Dif­fer­ent treat­ments to re­lieve chronic back pain

Great Health Guide - - CONTENTS - Michael Der­man­sky

If I have had back pain for a while, should I get it ma­nip­u­lated, get a mas­sage or start a Pi­lates pro­gram to work on my ‘core’? With con­flict­ing mes­sages from doc­tors, the me­dia and other health pro­fes­sion­als, it can be dif­fi­cult to know what is the best ap­proach to take for chronic back pain. The an­swer is that it de­pends on the cause and chronic na­ture of the pain. Please note that the sug­ges­tions made in this ar­ti­cle, should only be un­der­taken af­ter com­plete di­ag­no­sis of the con­di­tion by a GP. Your GP will be able to rec­om­mend and mon­i­tor ap­pro­pri­ate treat­ments by health pro­fes­sion­als.

1) Hands-on treat­ments, in the short term only – The usual ‘hands-on’ treat­ment such as mo­bil­i­sa­tion and ma­nip­u­la­tion used by health pro­fes­sion­als are ef­fec­tive in re­duc­ing some pain and im­prov­ing the abil­ity to move in the short term. This means that com­bined with spe­cific core sta­bil­ity strength­en­ing, these treat­ments are great in help­ing pain re­lief in the short term, but are not enough to re­duce pain in the long term. Un­for­tu­nately, other treat­ments such as mas­sage, elec­tri­cal stim­u­la­tion (TENS) and laser have no long term ef­fect on chronic lower back pain.

2) Ex­er­cise in gen­eral can re­duce lower back pain, – In gen­eral, sci­en­tific ev­i­dence shows that ex­er­cise fol­low­ing back pain can work both as treat­ment to re­duce pain and to im­prove pain in the long term. Stud­ies into ex­er­cise fol­low­ing back pain have shown that in the long term 80% of the pa­tients con­sid­ered them­selves re­cov­ered af­ter ex­er­cise ther­apy, com­pared to only 47% who fol­lowed the usual rec­om­men­da­tion of pain re­lief med­i­ca­tion, rest and just get­ting on with it.

3) Spe­cific ex­er­cise for core sta­bil­ity is bet­ter – The mul­ti­fidus mus­cle is a se­ries of mus­cles that are at­tached to the spinal col­umn. There are many stud­ies that have shown that core sta­bil­is­ing mus­cles, in par­tic­u­lar the mul­ti­fidus mus­cle, is re­duced in size par­tic­u­larly at the site and the side of a par­tic­u­lar back in­jury. This is com­monly seen and eas­ily eval­u­ated on lum­bar MRI scans and on ul­tra­sound. The good news is that spe­cific core sta­bil­ity train­ing for both the transver­sus ab­do­mi­nis and mul­ti­fidus mus­cles, can im­prove the size of these mus­cles and re­duce back pain by 50%. In fact, im­prov­ing your core sta­bil­ity will re­duce back pain in the long term by 75%, while med­i­ca­tion and rest alone achieves only 25% re­lief.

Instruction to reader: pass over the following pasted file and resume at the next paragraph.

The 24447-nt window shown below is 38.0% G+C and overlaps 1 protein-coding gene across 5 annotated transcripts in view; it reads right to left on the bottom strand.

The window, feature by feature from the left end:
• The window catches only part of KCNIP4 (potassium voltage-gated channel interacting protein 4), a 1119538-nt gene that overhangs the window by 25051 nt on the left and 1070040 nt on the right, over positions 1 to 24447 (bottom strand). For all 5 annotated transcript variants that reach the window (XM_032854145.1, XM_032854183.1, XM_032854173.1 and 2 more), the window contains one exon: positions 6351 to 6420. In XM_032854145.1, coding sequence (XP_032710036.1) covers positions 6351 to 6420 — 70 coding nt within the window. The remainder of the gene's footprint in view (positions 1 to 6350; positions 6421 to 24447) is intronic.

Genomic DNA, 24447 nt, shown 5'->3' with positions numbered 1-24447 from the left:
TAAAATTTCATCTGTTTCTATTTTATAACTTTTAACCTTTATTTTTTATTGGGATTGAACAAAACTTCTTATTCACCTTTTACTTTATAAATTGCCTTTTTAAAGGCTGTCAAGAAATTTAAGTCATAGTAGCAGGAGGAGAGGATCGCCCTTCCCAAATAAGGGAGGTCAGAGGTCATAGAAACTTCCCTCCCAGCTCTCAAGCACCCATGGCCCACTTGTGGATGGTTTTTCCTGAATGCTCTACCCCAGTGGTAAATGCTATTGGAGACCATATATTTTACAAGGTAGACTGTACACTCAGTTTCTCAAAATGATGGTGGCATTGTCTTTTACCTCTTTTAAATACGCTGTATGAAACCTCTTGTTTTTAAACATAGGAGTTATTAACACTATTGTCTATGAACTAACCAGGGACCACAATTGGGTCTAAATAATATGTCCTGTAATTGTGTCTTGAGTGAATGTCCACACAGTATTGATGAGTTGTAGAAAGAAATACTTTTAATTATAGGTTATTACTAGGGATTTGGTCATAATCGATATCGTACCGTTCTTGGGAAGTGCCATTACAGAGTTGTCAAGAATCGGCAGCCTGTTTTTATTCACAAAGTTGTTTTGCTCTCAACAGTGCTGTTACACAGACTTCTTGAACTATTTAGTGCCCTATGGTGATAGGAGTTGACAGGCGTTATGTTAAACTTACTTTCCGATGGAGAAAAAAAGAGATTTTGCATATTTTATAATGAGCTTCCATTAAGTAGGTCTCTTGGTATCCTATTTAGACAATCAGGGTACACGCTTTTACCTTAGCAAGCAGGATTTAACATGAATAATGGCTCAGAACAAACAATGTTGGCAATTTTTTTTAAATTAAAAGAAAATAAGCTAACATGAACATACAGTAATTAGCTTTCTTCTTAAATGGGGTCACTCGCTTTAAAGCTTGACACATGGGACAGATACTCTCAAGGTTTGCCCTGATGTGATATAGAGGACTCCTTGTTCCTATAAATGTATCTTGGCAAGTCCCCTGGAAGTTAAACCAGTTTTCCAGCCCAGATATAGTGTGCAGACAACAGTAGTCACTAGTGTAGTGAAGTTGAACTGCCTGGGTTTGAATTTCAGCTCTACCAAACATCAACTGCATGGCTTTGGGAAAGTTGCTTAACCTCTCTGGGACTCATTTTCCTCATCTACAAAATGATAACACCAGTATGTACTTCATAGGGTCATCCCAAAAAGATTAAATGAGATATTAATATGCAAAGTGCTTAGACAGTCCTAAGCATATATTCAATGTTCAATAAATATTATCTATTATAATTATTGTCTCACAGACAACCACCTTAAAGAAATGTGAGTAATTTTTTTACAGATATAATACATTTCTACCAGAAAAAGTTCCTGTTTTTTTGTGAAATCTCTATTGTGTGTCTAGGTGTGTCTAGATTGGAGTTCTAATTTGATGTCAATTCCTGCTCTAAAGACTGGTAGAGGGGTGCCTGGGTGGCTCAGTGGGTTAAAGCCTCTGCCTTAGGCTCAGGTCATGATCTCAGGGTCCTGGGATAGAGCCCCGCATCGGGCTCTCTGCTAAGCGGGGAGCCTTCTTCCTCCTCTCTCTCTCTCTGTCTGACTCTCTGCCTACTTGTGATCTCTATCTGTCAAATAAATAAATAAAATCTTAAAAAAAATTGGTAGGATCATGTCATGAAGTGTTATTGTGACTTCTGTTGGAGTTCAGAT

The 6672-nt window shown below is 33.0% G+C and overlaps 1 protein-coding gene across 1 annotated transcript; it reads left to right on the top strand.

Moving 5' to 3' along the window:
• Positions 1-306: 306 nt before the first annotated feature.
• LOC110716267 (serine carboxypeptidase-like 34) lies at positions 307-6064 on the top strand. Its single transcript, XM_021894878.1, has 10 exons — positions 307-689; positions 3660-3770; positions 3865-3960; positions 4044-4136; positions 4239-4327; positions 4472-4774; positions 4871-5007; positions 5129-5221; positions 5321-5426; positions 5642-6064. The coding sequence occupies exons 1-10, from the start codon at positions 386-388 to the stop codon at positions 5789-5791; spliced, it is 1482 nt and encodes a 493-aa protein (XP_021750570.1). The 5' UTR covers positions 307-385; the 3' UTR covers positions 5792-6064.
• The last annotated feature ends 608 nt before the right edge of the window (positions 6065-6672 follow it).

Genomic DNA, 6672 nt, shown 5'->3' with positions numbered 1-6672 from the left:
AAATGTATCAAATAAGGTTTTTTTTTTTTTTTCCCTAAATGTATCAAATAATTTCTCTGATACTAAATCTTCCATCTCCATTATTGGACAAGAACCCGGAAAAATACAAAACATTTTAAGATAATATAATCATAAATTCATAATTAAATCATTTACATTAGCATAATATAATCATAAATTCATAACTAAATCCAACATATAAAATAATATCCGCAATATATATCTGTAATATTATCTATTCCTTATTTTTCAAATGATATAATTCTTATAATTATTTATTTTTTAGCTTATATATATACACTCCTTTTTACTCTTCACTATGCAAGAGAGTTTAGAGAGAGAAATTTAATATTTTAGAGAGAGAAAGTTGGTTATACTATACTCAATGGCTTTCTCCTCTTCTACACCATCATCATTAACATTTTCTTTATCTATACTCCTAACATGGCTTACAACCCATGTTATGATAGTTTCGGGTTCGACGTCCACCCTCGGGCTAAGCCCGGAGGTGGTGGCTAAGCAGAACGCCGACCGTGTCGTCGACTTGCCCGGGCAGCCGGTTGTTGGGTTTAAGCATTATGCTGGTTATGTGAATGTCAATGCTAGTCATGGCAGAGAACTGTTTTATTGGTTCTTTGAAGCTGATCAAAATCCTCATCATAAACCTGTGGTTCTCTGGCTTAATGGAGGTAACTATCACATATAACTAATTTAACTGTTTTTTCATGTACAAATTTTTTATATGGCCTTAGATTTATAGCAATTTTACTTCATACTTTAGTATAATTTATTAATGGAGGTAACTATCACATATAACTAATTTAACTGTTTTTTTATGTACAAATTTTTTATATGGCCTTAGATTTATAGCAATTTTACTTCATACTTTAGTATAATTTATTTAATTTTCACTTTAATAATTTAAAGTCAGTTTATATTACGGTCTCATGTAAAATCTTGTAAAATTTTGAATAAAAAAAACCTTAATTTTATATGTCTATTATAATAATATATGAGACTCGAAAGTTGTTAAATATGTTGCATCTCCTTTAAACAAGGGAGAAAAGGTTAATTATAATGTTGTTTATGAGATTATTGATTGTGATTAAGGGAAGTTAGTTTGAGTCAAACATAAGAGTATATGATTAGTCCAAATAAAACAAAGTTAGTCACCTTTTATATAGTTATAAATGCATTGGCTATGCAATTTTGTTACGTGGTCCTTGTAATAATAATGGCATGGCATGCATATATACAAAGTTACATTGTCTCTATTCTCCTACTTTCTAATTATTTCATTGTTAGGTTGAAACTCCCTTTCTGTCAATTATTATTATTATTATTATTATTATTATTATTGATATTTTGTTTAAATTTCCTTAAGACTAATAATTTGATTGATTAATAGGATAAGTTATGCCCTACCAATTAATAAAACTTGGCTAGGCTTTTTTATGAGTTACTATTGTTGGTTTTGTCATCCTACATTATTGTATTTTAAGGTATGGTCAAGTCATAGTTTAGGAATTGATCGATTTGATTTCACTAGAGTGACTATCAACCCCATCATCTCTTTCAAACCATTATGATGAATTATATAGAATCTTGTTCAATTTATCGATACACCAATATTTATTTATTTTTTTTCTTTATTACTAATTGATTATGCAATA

4) What is the place of Pi­lates in core sta­bil­ity train­ing? - The prin­ci­ples of Pi­lates are still very ef­fec­tive in train­ing the core sta­bilis­ers, both transver­sus ab­domi­nus and mul­ti­fidus, to man­age lower back pain, es­pe­cially if they are spe­cific and tar­geted. In a sci­en­tific study into Pi­lates, fo­cussing on the core sta­bilis­ers, back pain was re­duced and gen­eral ev­ery­day func­tion had im­proved. Both flex­i­bil­ity and bal­ance im­proved af­ter a con­sis­tent 6-week pro­gram.

Back pain can be man­aged. Your GP can ad­vise, as dif­fer­ent treat­ments are re­quired in the short term and the long term. In the early stages, treat­ment from a health pro­fes­sional is im­por­tant. How­ever, in the long term, this may not be enough and spe­cific ex­er­cises to strengthen the sta­bil­is­ing mus­cles of the back are nec­es­sary to give you the best re­sults.

Michael Der­man­sky is a Se­nior Phys­io­ther­a­pist and Manag­ing Direc­tor of MD Health Pi­lates, with 17 years’ ex­pe­ri­ence of treat­ing clients from all walks of life, from 6 year chil­dren all the way to the age of 92. He can be con­tacted through his web­site.

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